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RFID Could Enhance Pharmaceutical Marketing

Tagging product samples will increase control, boost marketing efficiency and reduce drugmakers' liabilities.
By James McQuivey and Michael Feehan
Mar 14, 2005The pharmaceutical industry is poised to benefit from RFID. Much has been written about Pfizer's intent to employ RFID in Viagra packaging by the end of this year as well, as Purdue Pharma's tagging of individual bottles of OxyContin. But there's much more RFID can do for pharma. A prime example is applying the technology at the point where the drug rep, doctor and patient converge—the delivery of free samples to patients.

Samples allow your doctor the freedom to test the drug's suitability for you. For the indigent, medication samples can frequently become a lifeline. For the drugmaker, samples serve as effective vectors through which to build brand awareness and patient and physician loyalty. Critically, samples serve as a lever with which the drug company buys time with a physician to deliver product, public health and marketing information.


However, the benefits of sample marketing can be hard to pin down because once a sample leaves the drug rep's hands, it goes into a sample closet, where the rep loses contact with it. Medical practices increasingly employ rep-management strategies to limit reps' access to sample closets and busy physicians. As a result, drugmakers can be restricted in knowing how quickly the samples get used, whether they are being used properly, how directly they lead to increased prescriptions, the volume of competitive medications in the same closet, and whether patients may still receive drugs that have been recalled by the FDA or are out-of-date.

While visibility in the sample closet is the ultimate goal, drugmakers face significant challenges in the distribution of samples from the manufacturing site to patients' hands. Each sample moves from a manufacturer, to storage, to the drug rep's trunk and to the medical practice, where it finally lands on a closet shelf. Along the way, the sample's packaging can change from the gross pallet level, down through cartons, boxes, packs and individual bottles. Identifying the proper samples in the proper quantities along this path is the perennial challenge for every rep. Estimating what may be needed by any one practice, then stocking and tracking what is left in the trunk before moving to the next medical office can be an error-prone, time-consuming, and frustrating process.

Bar coding is one solution--Eli Lilly is now bar coding individual vials of insulin, for example. However, to be useful, bar codes have to be visible to the scanner that reads them. From trunk to closet, this is a job for RFID. Although RFID was originally employed in fully controlled environments where efficiency was the primary benefit, it is increasingly being implemented in semi-controlled environments where information about the flow of valuable assets is as important as gains in efficiency.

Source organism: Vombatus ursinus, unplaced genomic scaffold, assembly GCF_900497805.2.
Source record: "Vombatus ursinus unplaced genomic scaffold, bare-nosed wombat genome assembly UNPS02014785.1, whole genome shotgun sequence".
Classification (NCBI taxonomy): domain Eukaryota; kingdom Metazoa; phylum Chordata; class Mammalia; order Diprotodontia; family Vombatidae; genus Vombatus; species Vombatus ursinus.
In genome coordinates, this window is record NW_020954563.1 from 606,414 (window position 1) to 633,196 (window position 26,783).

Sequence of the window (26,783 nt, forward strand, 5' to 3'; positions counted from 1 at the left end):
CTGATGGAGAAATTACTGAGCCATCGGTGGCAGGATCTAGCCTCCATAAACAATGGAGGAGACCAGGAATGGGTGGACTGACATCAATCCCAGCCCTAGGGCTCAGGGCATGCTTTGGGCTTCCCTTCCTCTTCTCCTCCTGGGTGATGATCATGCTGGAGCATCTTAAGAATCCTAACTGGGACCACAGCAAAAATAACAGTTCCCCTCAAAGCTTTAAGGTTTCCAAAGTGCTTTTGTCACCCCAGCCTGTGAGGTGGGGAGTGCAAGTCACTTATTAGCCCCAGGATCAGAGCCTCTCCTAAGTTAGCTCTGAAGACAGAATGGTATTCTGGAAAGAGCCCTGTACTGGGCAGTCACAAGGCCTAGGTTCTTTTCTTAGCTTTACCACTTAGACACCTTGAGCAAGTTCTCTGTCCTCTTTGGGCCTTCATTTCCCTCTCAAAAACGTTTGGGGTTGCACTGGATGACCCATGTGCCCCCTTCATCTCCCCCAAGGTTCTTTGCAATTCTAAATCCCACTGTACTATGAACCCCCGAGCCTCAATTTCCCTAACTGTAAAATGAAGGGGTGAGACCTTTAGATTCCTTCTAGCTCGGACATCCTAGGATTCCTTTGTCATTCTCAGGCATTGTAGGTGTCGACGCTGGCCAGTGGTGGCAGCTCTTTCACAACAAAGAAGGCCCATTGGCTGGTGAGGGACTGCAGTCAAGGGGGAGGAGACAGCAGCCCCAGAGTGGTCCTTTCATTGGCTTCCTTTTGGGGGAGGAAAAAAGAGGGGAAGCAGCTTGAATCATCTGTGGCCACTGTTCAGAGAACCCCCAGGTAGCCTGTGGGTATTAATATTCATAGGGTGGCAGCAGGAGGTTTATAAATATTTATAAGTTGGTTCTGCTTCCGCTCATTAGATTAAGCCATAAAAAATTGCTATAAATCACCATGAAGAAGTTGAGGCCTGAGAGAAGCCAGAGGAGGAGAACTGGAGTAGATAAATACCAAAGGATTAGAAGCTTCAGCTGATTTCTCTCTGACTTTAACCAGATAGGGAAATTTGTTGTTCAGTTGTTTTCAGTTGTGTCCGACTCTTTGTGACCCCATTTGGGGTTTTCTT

Here's how it will work. A leading pharma company will offer to install a reader in the closet at a medical facility. Through a modem and phone line or over the office's IP network, the reader will regularly report the contents of the closet or the type and quantity of tagged samples that have crossed the closet threshold since the last report. This small burst of data will feed into a database at the pharma's headquarters so the company will have a near-real-time profile of how rapidly specific samples are used.

Of course this means the samples will need to be tagged at the item level, not a cheap prospect when you consider that enormous number of samples that are in closets around the country at any moment. However, for drug samples that can cost anything from tens to hundreds of dollars for a month's supply, or where drugs are at serious risk of employee theft (“Has anyone seen the Viagra samples that were here just yesterday?”), the cost will be worth it. Especially when you consider that $21 billion was spent on pharmaceutical promotion in 2002 by all pharmaceutical manufacturers (according to pharmaceutical market researcher IMS Health), of which $12 billion was for these types of samples, an increase from $7.9 billion in 2000. RFID can keep that cost from rising higher, which is why we believe the pharma industry will bear the cost. Here's how it will help:

It makes drug reps more effective. With a portable reader in hand, reps could read the contents of their own trunks (and storage lockers), to know exactly what they have with them. If tags are configured to communicate expiration dates, reps will even know if any samples they carry need to be retired. All of this also means that when they show up at the doctor's office, they will be welcome guests because they will carry the amount of samples the office really needs. As an added bonus, their job satisfaction rises.